The radiance, L, of a diffuse (Lambertian) surface is related to the radiant exitance (flux density), M, of a surface by the relationship:

L = M / p

Some luminance units (apostilbs, lamberts, and foot-lamberts) already contain p in the denominator, allowing simpler conversion to illuminance units.
 

Irradiance From An Extended Source:

The irradiance, E, at any distance from a uniform extended area source, is related to the radiance, L, of the source by the following relationship, which depends only on the subtended central viewing angle, q, of the radiance detector:
E = p L sin2(q/2)

So, for an extended source with a radiance of 1 W/cm2/sr, and a detector with a viewing angle of 3°, the irradiance at any distance would be 2.15 x 10-3 W/cm2.  This assumes, of course, that the source extends beyond the viewing angle of the detector input optics.

Units Conversion: Radiance & Luminance

Radiant and Luminous Intensity:

Fig. 7.7  Radiant intensity.
Radiant Intensity is a measure of radiometric power per unit solid angle, expressed in watts per steradian.  Similarly, luminous intensity is a measure of visible power per solid angle, expressed in candela (lumens per steradian).  Intensity is related to irradiance by the inverse square law, shown below in an alternate form:
I = E * d2

If you are wondering how the units cancel to get flux/sr from flux/area times distance squared, remember that steradians are a dimensionless quantity.  The solid angle equals the area divided by the square of the radius, so d2=A/W, and substitution yields:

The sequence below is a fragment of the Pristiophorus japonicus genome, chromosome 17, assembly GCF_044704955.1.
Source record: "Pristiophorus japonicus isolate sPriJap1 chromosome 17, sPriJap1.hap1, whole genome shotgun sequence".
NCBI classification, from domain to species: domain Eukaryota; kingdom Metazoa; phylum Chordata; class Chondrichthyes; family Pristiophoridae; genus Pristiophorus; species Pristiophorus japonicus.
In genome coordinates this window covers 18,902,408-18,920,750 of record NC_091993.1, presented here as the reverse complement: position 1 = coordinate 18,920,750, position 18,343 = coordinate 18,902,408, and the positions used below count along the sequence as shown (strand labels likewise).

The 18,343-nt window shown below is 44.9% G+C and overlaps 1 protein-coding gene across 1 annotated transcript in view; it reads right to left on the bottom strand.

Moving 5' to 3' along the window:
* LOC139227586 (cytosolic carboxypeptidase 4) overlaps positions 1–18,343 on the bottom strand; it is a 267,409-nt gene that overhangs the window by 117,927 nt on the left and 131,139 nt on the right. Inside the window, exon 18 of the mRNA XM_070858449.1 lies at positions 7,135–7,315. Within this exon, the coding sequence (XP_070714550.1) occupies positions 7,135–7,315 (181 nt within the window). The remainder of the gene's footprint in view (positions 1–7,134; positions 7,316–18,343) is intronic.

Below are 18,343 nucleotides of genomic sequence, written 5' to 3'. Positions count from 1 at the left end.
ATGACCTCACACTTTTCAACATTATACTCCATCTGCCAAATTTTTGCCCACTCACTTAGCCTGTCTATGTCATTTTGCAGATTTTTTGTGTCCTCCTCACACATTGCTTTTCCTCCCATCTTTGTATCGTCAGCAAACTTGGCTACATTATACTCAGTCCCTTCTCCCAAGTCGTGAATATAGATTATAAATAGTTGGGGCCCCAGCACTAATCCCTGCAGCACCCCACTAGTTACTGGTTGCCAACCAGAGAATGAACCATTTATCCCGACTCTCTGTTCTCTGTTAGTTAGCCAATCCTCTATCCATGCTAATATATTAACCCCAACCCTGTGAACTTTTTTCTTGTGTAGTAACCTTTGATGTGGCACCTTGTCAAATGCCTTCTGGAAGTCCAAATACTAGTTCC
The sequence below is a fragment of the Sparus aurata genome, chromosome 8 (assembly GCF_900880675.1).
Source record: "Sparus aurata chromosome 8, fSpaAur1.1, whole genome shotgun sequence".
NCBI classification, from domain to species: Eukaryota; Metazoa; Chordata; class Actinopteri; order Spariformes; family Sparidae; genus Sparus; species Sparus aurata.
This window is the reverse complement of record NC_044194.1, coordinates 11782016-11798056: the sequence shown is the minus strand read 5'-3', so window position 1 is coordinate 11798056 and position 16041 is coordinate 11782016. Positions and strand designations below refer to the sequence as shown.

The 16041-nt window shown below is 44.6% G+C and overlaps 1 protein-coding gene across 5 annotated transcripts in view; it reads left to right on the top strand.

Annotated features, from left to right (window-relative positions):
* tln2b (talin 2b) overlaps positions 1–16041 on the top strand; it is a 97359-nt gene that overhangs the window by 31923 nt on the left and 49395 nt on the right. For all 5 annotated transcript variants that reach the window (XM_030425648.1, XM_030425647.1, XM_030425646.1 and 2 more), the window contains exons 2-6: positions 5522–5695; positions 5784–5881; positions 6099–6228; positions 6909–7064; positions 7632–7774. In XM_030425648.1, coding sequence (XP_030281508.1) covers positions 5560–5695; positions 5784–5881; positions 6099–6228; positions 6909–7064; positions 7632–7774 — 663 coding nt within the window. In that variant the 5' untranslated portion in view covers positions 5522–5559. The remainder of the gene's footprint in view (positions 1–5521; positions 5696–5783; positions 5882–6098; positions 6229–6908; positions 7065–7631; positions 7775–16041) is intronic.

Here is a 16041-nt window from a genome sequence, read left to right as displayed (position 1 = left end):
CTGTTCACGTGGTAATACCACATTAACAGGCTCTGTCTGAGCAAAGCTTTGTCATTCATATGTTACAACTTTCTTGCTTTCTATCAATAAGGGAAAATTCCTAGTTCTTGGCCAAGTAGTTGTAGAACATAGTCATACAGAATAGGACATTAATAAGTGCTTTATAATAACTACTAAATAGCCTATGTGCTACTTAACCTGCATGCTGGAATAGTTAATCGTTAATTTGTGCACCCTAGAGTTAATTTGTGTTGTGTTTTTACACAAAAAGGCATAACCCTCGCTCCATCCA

I = E * A / W

The biggest source of confusion regarding intensity measurements involves the difference between Mean Spherical Candela and Beam Candela, both of which use the candela unit (lumens per steradian).  Mean spherical measurements are made in an integrating sphere, and represent the total output in lumens divided by 4p sr in a sphere.  Thus, a one candela isotropic lamp produces one lumen per steradian.

Fig. 7.8  both mean spherical candela and beam candela are expressed in cd.
Beam candela, on the other hand, samples a very narrow angle and is only representative of the lumens per steradian at the peak intensity of the beam.  This measurement is frequently misleading, since the sampling angle need not be defined.

Suppose that two LEDís each emit 0.1 lm total in a narrow beam: One has a  10° solid angle and the other a 5° angle.  The 10° LED has an intensity of 4.2 cd, and the 5° LED an intensity of 16.7 cd.  They both output the same total amount of light, however -- 0.1 lm.

A flashlight with a million candela beam sounds very bright, but if its beam is only as wide as a laser beam, then it wonít be of much use.  Be wary of specifications given in beam candela, because they often misrepresent the total output power of a lamp.
 

Units Conversion: Intensity

Converting Between Geometries

Converting between geometry-based measurement units is difficult, and should only be attempted when it is impossible to measure in the actual desired units.  You must be aware of what each of the measurement geometries implicitly assumes before you can convert.  The example below shows the conversion between lux (lumens per square meter) and lumens.
Fig. 7.9  Geometry conversion.